Radiation from space is becoming a chip design issue, as feature sizes shrink and chip frequencies increase to the point where logic circuits as well as memories become prone to switching unexpectedly when hit by neutrons or alpha particles.
No-one is certain how bad the problem is or how quickly logic circuits are affected already. Measured as failure in time (FIT) — caused by single-event upsets and transients — the publicly available data for logic is sketchy.
Both the International Technology Roadmap for Semiconductors, published by the US semiconductor consortium Sematech, and the Medea+ design automation roadmap have called for more research into how badly logic and memory will be affected in the future by radiation.Eric Dupont, president and CEO of French radiation effects specialist Iroc Technologies, said: "There isn't accurate data on FITs per kilogate. So we are launching a partnership on 130 and 90nm, and we will have results next year."
The company has put together a set of test chips with a small group of unnamed companies to try to get closer correlation between simulation and reality with single-event transients and events. Iroc is now trying to recruit more companies with a programme, Sertest Shuttle, that mirrors the Silicon Shuttle multi-project wafer trial system operated by foundry TSMC.
Don MacMillan of Synopsys says there has been little evidence up to now of logic problems, although on-chip memory is now incorporating radiation protection schemes.
He said: "On the data I've seen, it is inconclusive whether logic is going to be a real issue with single-event upsets. That is partially because gate delays will filter out some of the induced glitches. We need to see if there is new data.
"In general, unless it's dynamic logic — if it's just CMOS [static] logic — it's just another glitch. And synthesis produces a lot of glitches anyway. The sensitivity is around your latch time."
Dupont says Iroc's work will provide a view of logic sensitivity as well as that of memory. Without the test chips, the absolute FIT probability of a circuit in a given process remains uncertain, he says, but there is a clear trend from simulations.
"There is a linear increase in sensitivity with clock frequency," said Dupont. "Errors created will be more and more latched as circuit frequency increases."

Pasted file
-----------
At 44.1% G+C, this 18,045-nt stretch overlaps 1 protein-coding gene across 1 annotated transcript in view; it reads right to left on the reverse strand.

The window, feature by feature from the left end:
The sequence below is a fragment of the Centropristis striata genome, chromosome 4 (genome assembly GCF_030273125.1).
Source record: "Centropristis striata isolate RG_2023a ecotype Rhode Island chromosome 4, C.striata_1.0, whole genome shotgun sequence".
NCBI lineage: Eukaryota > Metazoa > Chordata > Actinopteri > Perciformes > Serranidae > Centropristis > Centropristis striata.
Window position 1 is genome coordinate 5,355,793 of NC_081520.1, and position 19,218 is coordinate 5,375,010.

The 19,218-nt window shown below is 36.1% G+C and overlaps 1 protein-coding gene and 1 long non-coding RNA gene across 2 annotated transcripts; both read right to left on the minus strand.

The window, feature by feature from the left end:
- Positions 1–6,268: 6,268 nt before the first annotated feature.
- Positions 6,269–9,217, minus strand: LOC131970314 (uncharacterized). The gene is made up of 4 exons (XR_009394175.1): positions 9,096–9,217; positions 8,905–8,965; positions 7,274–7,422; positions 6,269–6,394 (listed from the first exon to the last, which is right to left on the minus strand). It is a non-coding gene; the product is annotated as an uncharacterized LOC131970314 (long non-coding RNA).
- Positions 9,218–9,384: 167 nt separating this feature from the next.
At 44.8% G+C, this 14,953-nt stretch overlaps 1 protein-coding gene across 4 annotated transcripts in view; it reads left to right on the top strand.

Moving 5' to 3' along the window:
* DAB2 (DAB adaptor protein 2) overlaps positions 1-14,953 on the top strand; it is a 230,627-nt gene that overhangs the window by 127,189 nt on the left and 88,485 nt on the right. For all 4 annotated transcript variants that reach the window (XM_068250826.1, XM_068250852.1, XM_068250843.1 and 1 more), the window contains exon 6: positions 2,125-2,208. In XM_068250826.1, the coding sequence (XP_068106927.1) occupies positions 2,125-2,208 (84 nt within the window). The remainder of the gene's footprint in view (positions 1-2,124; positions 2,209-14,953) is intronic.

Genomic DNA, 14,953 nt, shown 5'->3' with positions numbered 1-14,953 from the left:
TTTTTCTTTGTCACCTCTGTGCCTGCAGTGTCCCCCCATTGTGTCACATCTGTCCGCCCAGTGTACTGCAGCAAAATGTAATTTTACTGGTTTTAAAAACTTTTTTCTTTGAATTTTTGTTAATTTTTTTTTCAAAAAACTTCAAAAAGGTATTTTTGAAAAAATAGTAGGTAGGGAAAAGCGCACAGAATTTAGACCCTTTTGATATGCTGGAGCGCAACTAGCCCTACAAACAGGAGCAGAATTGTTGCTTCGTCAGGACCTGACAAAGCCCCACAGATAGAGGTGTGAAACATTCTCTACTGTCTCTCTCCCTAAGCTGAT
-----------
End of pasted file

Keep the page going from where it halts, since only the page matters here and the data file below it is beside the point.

The test chips will let Iroc calibrate its simulations, says Dupont. "We want to see the pulse width and the critical charge."
Radiation sensitivity has long been a concern for those working with discrete memory chips. It is a major driver behind the use of error-correcting circuits in servers and network equipment. Now, FIT probability is becoming a measure employed by those selling memory intellectual property (IP) for use in system-on-chip (SoC) designs.
Dupont said: "Customers are beginning to compare the FIT rate of each memory as well as speed, power and area."
MacMillan added: "Error correction has to be built into on-chip memories. Particularly in network chips, it is mandatory at 130nm and probably at 180nm. All the high-end users are using it and it will filter through to the other guys."
But some logic IP suppliers such as ARM Holdings are understood to have begun work on analysing
the sensitivity of future cores as concerns loom over reliability during e-commerce transactions.
For on-chip memories, a big concern among chip designers is the emission of alpha particles by flipchip solder bumps. IBM Microelectronics presented a paper at the recent Custom Integrated Circuits Conference on techniques to reduce the FIT probabilities in on-chip memories. In many cases, it means moving or deleting bumps over the memory cores.
Cadence Design Systems aims to use this kind of information in future flows that couple chip and package design.
Lavi Lev, general manager of IC implementation for Cadence, said: "You need two things. One is smart placement of I/O pads and the other is the use of circuit techniques to avoid radiation effects."